Brown trout have been tracked since new fish pass was put in place
Adult brown trout have been tracked moving past a 4-metre weir in Great Harwood, for the first time since at least 1844.
A bypass, created by Ribble Rivers Trust as part of the Natural Course project, was officially opened in October 2017. It was the first of two large weirs on Hyndburn Brook, which flow from the hills above Accrington and through the town before eventually joining the River Calder.
The weir, which historically provided water for the Oakenshaw Print Works, is a steeply sloped 4-metre high stone structure that was a large barrier to fish migration. The new fish pass is a ‘close to nature’ by-pass channel that is primarily aimed at improving passage for Atlantic salmon and brown trout but should also benefit other species present in the Brook.
In Autumn 2018, Ribble Rivers Trust tested how well the new pass worked for brown trout using radio tracking. Radio tracking involves implanting small tags onto fish that can be picked up by a hand-held radio receiver to identify where the fish is located.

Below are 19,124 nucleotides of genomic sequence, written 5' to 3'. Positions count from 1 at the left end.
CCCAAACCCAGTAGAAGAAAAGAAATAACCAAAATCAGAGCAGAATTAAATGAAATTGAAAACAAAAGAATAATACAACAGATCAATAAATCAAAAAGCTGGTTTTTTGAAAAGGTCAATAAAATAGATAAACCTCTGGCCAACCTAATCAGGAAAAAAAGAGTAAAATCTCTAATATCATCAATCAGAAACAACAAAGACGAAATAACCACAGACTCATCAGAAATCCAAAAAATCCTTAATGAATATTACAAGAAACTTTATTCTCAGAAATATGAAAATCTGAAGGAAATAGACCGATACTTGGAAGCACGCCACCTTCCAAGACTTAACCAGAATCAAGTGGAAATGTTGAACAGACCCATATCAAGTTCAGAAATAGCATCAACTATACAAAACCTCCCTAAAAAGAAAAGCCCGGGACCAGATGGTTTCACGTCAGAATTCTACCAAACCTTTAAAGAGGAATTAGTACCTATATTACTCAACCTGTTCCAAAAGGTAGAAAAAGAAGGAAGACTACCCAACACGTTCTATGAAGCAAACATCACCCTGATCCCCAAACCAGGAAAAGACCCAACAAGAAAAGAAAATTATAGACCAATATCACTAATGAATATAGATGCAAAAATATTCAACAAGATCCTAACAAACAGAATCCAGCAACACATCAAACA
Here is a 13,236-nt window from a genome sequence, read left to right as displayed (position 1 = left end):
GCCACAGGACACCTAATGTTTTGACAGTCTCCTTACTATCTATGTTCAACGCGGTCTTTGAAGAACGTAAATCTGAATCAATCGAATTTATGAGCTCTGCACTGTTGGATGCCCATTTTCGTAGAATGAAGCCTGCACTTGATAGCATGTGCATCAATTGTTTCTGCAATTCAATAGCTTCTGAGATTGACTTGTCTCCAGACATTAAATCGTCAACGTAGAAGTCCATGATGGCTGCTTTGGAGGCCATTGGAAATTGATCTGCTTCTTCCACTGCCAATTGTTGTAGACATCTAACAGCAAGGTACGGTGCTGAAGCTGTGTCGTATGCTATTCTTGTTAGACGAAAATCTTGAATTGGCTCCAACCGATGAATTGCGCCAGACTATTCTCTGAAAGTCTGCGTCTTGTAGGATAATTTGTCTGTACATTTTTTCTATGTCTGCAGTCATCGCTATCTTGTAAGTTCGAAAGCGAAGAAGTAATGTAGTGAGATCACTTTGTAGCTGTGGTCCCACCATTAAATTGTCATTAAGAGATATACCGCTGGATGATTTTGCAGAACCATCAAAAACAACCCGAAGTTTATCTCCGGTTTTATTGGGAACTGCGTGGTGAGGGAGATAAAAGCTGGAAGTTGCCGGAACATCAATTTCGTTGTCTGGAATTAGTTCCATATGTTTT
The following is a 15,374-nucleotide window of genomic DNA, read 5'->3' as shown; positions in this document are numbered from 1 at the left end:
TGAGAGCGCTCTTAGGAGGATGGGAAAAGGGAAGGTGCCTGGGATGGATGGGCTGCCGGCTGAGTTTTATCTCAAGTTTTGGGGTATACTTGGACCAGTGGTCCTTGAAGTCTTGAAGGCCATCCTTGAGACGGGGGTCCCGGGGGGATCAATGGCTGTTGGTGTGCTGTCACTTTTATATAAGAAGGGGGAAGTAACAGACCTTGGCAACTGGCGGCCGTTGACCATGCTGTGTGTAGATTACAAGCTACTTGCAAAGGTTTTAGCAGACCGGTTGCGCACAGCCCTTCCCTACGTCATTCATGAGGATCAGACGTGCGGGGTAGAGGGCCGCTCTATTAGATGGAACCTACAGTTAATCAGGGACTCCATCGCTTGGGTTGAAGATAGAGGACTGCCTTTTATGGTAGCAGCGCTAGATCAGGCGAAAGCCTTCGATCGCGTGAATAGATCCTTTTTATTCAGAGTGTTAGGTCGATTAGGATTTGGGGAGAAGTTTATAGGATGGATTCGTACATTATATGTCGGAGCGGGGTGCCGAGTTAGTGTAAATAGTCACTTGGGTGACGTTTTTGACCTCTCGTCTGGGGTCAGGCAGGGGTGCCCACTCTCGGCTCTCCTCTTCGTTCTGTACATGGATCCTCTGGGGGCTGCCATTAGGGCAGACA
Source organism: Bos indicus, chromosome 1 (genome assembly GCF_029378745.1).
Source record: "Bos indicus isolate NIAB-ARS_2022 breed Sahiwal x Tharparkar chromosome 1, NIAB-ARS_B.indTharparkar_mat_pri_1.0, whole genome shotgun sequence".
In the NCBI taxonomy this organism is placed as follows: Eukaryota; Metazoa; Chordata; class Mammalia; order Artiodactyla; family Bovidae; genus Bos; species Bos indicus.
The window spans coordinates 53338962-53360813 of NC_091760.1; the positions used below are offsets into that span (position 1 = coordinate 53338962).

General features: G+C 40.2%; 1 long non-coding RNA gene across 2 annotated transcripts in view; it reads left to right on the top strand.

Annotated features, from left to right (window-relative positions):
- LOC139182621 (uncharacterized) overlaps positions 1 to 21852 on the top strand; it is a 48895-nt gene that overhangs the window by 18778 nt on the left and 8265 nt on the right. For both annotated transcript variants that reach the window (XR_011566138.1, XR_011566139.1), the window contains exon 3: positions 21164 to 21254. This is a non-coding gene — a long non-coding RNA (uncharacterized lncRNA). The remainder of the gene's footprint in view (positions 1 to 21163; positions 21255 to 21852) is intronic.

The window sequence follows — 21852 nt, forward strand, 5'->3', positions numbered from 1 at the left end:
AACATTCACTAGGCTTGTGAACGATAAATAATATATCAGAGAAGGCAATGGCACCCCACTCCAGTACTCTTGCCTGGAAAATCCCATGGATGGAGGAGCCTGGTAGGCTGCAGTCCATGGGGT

4 of 19 adult brown trout were recorded successful in moving up through the pass, confirming that the pass has allowed movement of fish past the weir for the first time since at least 1844.
Additional success was seen when a juvenile Atlantic salmon parr was found above the weir during sampling in 2018, which is excellent news as it will have travelled up the fish pass after it was opened. The result confirms that the by-pass channel is already contributing to the improvement of 1.3 km of unlocked river habitat upstream of the weir.
The project is a flagship scheme within the Ribble Life Together programme – delivering a healthier river system for the benefit and enjoyment of local communities and wildlife. The Ribble Rivers Trust are leading the project, working in partnership with The PROSPECTS Foundation, Hyndburn Borough Council and community representatives. The £128,000 project has been funded by national lottery players through the Heritage Lottery Fund, the Environment Agency, Natural Course – an EU LIFE funded project, and the Windfall Fund – a partnership between EnegieKontor and The PROSPECTS Foundation.
You may also like...
Natural Course at the River Restoration Centre Annual Network Conference
Natural Course: Leading the way for natural flood management in the Wyre catchment
Water samples collected from rivers across Greater Manchester in new survey investigating microplastic contamination
Project update: Rostherne Mere wetlands… one year on.